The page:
Classic cars and classic car insurance are more than just our job – they’re our passion. That’s why we travel around the country attending car shows, and why we know that classic cars are so special to their owners. We’ve been blogging a lot about classic cars, collector cars, and antique cars. Here are the most popular blogs from recent weeks.
All hail the DAF! The DAF 600 set the world on fire in 1958, introducing several clever design features, but more importantly – the world’s first CVT! A good forty years before CVTs became popular in mainstream vehicles, DAF was blazing the trail with a transmission that had no gears. The CVT, or continuously variable transmission, operated on a belt that would infinitely adjust the transmission ratio to keep the engine in the power band whenever it was needed, and reduce the engine revs for maximum economy when the power wasn’t called for. A brilliant design that can now be found in trucks, sedans, sports cars, and hybrids, owning a DAF is truly owning a notable piece of car history.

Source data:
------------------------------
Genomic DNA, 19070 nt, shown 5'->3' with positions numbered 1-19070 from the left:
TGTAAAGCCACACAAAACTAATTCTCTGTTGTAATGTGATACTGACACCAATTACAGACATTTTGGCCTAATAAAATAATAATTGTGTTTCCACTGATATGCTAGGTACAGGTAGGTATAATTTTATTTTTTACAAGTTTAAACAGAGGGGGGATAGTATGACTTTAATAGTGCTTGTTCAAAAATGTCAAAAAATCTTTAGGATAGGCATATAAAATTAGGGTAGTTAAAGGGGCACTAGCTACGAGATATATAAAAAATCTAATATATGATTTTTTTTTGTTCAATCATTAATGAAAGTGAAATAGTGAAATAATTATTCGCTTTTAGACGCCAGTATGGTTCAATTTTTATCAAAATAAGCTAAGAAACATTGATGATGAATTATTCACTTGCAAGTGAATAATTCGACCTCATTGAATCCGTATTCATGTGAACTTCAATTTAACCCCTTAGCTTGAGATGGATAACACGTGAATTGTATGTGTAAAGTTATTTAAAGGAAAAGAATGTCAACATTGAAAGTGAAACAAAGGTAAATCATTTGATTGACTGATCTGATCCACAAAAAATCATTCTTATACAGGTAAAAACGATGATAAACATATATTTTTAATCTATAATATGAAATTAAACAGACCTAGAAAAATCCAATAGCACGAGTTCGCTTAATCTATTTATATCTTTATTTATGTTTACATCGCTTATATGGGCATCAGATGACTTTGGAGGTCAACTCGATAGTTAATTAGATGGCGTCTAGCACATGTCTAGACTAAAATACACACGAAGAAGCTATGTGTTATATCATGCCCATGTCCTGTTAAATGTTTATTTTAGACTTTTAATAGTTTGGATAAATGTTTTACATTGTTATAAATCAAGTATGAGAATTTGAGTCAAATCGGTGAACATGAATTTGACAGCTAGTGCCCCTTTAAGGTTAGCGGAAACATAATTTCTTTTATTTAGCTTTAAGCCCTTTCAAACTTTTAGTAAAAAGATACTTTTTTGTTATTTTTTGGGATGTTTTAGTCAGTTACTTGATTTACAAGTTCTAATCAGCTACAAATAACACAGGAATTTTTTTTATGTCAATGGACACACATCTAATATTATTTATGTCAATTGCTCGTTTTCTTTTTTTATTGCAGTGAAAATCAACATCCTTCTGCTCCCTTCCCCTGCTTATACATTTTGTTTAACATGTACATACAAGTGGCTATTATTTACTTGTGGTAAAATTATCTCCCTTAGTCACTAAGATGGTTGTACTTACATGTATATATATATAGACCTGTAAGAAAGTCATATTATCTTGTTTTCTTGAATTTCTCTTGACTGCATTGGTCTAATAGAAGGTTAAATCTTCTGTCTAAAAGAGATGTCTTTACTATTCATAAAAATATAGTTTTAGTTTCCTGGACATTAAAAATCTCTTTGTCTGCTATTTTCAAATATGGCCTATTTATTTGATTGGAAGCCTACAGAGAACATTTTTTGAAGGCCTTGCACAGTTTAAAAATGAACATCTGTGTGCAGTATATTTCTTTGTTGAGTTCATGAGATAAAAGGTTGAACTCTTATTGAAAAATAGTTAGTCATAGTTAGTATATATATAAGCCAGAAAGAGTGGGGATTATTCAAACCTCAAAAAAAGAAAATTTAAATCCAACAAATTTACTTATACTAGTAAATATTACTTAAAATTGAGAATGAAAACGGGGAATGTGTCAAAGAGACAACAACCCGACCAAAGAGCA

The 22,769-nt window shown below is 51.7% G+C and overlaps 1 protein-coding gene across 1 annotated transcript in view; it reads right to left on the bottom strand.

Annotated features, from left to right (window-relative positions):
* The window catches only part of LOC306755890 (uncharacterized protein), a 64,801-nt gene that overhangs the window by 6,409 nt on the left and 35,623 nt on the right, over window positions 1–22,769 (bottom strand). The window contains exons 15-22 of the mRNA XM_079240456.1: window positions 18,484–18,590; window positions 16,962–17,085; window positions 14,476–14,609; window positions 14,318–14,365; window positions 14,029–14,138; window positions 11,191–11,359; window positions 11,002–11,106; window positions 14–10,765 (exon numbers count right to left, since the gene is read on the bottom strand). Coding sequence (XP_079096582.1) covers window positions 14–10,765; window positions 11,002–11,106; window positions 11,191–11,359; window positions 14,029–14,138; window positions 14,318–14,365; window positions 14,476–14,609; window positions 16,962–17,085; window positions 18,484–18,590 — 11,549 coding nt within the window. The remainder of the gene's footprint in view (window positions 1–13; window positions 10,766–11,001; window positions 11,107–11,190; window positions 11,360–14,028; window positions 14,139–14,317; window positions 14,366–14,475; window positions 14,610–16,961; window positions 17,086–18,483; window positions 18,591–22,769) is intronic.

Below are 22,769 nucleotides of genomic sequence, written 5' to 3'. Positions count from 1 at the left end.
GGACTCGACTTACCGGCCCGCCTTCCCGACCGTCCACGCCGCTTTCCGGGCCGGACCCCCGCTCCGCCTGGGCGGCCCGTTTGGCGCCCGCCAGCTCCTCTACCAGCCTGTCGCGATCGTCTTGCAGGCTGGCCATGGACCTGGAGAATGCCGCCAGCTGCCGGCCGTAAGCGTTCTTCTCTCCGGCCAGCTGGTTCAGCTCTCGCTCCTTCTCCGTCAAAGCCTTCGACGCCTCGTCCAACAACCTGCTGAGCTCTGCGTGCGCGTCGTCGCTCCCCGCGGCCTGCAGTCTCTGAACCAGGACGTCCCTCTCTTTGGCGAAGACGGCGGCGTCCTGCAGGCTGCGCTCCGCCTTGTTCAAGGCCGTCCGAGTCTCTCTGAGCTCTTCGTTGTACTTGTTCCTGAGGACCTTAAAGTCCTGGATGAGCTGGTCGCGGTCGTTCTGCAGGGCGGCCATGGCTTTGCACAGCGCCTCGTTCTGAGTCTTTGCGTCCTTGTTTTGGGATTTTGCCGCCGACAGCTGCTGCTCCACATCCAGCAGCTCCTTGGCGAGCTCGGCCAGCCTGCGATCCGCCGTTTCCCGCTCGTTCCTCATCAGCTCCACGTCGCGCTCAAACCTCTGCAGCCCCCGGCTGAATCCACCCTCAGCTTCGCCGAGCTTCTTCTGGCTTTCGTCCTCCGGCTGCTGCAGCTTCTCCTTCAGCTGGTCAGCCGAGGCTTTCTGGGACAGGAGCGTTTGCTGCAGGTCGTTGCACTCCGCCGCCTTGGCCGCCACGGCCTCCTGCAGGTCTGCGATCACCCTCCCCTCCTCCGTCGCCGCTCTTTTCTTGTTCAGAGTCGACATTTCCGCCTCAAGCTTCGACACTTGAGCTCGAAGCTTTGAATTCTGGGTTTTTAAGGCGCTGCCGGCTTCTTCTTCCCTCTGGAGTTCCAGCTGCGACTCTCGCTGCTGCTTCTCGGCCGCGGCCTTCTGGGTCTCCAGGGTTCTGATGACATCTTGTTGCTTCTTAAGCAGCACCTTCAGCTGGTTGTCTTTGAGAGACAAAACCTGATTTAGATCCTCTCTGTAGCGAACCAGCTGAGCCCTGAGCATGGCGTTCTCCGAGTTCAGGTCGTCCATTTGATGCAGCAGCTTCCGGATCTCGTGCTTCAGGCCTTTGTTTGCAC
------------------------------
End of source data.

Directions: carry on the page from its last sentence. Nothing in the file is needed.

The Mazda RX7! Mazda has long been a proponent of the Wankel rotary engine design used in the RX7 and its kin, but this was the first car to achieve mainstream success, a reliable track record, and popular following, paving the way for the modern and much-loved RX8. The Wankel engine featured in this vehicle is brilliant because it has so few moving parts and takes up so little space. It’s power-to-fuel-economy ratio is strong, its form factor is tiny, and it’s big on fun, making it a clever implementation of an even cleverer design. This car is certainly to Mazda’s credit.
A Citroen DS19! Truly a car that took the world by storm, Citroen received ten times the number of orders it had anticipated at its debut in 1955 at the Paris Auto Show. The car showcased many novel features for its time including power windows and power steering (among others), but its true innovation was the hydraulic system underlying most of the operating aspects of the vehicle. The hydraulics served as motivation for the power windows and steering, but also the suspension, widely considered a revolution in the trade-off of ride comfort for handling. To this day, a late and well-kept example can sell for six figures. But any model from its two decades of production can make a unique contribution to a collector’s garage, as it did to the modern automobile industry.